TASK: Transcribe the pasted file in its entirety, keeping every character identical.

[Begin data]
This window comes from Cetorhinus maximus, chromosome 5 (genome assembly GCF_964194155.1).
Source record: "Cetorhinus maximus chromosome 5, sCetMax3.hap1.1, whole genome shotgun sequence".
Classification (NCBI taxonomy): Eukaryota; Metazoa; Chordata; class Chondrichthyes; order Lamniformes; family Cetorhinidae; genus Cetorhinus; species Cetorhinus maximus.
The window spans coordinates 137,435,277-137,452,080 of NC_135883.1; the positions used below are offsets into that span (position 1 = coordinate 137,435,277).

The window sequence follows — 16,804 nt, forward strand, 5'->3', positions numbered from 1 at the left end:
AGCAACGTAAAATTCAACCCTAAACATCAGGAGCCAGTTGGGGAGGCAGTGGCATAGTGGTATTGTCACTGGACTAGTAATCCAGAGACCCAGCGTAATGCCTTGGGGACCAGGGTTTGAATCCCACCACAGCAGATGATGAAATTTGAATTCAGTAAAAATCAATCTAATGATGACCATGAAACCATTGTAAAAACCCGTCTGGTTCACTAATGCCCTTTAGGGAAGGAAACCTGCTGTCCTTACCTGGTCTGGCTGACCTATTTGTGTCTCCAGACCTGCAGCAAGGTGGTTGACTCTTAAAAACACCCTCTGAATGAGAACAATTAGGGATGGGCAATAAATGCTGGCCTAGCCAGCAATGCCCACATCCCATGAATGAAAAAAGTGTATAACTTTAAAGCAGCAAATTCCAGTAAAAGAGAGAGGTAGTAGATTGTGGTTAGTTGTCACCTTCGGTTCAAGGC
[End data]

This window comes from Cetorhinus maximus, chromosome 5 (genome assembly GCF_964194155.1).
Source record: "Cetorhinus maximus chromosome 5, sCetMax3.hap1.1, whole genome shotgun sequence".
Classification (NCBI taxonomy): Eukaryota; Metazoa; Chordata; class Chondrichthyes; order Lamniformes; family Cetorhinidae; genus Cetorhinus; species Cetorhinus maximus.
The window spans coordinates 137,435,277-137,452,080 of NC_135883.1; the positions used below are offsets into that span (position 1 = coordinate 137,435,277).

The window sequence follows — 16,804 nt, forward strand, 5'->3', positions numbered from 1 at the left end:
AGCAACGTAAAATTCAACCCTAAACATCAGGAGCCAGTTGGGGAGGCAGTGGCATAGTGGTATTGTCACTGGACTAGTAATCCAGAGACCCAGCGTAATGCCTTGGGGACCAGGGTTTGAATCCCACCACAGCAGATGATGAAATTTGAATTCAGTAAAAATCAATCTAATGATGACCATGAAACCATTGTAAAAACCCGTCTGGTTCACTAATGCCCTTTAGGGAAGGAAACCTGCTGTCCTTACCTGGTCTGGCTGACCTATTTGTGTCTCCAGACCTGCAGCAAGGTGGTTGACTCTTAAAAACACCCTCTGAATGAGAACAATTAGGGATGGGCAATAAATGCTGGCCTAGCCAGCAATGCCCACATCCCATGAATGAAAAAAGTGTATAACTTTAAAGCAGCAAATTCCAGTAAAAGAGAGAGGTAGTAGATTGTGGTTAGTTGTCACCTTCGGTTCAAGGC